Don't worry about changing lenses at this point. Just worry about getting good photographs more consistently
12th of January 2009 (Mon), 13:01
Looking back on it now, if I gave up on it now as you are mentioning, I would be sooo lost.
My camera gear is like my other half. It does what I want it to but I had to make time for it and pay attention to what I was doing. Its hard but its all down to dicipline to be frank.
12th of January 2009 (Mon), 13:29
I recently purchased a Canon 30D because I wanted to get into photography as a hobby.
Hey, the key word here is "recently". Not many folks hit the ground running. Fact is it takes some time. More for some and less for others. Stick with it and ask for help and guidance when needed. Lots of books and magazines to read when you aren't able to get out shooting.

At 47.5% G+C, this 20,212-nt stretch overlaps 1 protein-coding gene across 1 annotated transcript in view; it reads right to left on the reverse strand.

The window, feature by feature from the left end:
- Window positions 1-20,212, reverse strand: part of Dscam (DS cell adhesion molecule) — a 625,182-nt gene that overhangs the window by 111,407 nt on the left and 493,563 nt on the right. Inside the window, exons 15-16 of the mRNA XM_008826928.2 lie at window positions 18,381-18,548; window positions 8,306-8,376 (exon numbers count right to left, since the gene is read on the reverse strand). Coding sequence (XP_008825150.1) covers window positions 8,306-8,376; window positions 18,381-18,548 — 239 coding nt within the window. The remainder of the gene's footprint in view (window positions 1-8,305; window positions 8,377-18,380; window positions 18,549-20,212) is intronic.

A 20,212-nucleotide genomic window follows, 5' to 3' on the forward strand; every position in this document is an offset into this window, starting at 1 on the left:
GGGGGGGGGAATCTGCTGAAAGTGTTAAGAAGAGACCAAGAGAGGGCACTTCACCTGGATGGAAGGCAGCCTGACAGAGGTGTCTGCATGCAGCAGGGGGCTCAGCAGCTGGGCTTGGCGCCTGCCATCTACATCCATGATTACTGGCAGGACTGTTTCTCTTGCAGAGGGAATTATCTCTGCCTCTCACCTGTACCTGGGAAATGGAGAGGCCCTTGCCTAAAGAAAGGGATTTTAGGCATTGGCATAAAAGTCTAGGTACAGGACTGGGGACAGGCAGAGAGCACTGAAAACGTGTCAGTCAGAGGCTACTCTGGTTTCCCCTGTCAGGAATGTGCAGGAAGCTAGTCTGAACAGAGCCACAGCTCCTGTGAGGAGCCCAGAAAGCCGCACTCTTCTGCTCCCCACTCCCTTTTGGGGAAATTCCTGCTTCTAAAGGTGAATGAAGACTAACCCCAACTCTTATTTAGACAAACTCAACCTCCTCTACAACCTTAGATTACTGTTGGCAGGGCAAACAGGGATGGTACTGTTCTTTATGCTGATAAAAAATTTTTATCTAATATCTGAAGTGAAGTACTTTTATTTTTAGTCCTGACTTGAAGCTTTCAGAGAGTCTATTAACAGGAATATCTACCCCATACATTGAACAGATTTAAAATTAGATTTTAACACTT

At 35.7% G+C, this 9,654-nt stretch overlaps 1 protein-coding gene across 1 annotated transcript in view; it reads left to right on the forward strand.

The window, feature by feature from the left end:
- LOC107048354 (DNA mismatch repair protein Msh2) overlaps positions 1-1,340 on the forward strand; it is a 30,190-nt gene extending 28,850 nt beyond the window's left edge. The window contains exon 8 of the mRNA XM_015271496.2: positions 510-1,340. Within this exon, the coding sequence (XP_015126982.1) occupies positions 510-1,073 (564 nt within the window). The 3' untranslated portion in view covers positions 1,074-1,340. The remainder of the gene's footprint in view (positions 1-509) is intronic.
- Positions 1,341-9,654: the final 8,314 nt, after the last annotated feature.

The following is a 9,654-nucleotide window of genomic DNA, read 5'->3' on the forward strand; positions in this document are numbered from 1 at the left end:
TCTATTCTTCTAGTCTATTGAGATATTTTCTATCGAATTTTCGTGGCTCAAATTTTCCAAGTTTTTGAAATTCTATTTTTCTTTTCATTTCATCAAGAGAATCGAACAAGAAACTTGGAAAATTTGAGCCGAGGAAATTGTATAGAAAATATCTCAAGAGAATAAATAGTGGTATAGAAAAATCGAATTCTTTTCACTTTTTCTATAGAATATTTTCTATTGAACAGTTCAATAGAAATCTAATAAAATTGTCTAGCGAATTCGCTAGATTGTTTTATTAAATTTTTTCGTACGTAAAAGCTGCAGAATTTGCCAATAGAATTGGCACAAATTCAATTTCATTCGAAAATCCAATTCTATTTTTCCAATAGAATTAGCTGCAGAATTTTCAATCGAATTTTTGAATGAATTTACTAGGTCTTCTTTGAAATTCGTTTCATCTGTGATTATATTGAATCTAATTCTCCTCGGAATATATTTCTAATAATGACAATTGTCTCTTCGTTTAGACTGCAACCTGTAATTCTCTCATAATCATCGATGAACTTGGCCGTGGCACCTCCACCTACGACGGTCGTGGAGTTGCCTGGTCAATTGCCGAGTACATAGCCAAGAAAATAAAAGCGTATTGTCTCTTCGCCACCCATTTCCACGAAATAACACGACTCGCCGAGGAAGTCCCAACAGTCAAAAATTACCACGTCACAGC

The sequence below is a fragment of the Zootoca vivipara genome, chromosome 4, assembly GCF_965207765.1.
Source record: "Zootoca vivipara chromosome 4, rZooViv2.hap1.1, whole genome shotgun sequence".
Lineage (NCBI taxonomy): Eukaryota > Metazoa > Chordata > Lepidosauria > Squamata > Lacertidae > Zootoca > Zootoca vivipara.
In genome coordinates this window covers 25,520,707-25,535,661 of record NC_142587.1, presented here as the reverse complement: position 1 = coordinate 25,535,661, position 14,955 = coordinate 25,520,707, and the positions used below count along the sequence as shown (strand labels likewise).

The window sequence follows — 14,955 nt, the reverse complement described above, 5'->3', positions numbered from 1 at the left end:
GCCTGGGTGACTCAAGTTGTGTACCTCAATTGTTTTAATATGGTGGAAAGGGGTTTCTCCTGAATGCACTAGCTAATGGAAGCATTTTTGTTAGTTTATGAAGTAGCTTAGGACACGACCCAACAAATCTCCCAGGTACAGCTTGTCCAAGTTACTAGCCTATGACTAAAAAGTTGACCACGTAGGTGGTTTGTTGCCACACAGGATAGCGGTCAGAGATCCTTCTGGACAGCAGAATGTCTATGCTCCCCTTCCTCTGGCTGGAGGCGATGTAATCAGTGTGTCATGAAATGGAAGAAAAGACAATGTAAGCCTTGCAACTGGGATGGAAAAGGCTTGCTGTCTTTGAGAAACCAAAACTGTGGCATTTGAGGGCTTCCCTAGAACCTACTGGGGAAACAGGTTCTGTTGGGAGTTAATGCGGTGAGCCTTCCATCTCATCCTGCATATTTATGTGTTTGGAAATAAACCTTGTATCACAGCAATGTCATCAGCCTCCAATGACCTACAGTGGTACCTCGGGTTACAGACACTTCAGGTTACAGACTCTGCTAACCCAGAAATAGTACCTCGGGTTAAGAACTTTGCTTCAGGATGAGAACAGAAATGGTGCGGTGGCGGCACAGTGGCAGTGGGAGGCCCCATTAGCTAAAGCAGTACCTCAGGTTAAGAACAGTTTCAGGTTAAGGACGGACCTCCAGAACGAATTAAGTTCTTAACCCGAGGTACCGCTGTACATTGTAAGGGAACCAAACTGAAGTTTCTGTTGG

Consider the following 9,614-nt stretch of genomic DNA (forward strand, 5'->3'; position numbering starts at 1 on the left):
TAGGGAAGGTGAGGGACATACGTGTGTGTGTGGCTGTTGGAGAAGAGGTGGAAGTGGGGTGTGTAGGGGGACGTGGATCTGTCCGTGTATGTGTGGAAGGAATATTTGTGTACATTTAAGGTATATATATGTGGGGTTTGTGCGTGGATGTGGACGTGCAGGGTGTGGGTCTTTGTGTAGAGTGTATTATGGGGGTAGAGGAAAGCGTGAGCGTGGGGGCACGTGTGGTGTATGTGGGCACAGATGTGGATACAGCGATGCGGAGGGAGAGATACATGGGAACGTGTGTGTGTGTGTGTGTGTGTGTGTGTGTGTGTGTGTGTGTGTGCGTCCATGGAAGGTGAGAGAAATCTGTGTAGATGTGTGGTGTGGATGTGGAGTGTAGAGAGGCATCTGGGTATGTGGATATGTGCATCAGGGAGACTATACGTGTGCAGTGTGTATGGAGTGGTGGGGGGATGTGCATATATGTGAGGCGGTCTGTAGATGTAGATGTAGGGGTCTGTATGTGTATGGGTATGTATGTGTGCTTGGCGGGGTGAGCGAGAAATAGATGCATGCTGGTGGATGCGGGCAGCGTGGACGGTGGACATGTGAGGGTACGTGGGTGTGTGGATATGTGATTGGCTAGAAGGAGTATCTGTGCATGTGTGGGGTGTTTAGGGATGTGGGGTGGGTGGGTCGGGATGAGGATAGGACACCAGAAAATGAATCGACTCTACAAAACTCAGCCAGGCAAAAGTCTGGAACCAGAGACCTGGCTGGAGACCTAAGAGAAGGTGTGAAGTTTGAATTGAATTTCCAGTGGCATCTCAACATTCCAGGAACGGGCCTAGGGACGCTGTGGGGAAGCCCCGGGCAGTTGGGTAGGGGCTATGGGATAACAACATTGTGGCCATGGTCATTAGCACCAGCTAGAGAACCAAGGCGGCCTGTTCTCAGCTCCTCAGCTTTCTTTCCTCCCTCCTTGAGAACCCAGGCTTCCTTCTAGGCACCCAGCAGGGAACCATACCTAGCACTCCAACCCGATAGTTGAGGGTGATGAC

If after a few months you feel the need to change cameras then maybe you should do so. Give it some time though.
13th of January 2009 (Tue), 12:53
Shoot when you can, learn when you can...as long as you find it enjoyable. There is no time schedule to follow. You may be feeling a little overwhelmed right now. I would imagine 'everyone' at some point in time has felt the same.
13th of January 2009 (Tue), 13:33
I had a similar problem when i first started. A 30D is big step up from a P&S, and taking aditional lenses, batteries, filters, flashes, ect. around with you all the time is a pain. If you don't think it is worth it, buy a g9 or g10 and a 430ex flash and you are set. It looks a little odd, but it takes great pictures and can be tossed into your backpack or your car without anything thinking there is 2k in gear being left unattended.
15th of January 2009 (Thu), 09:42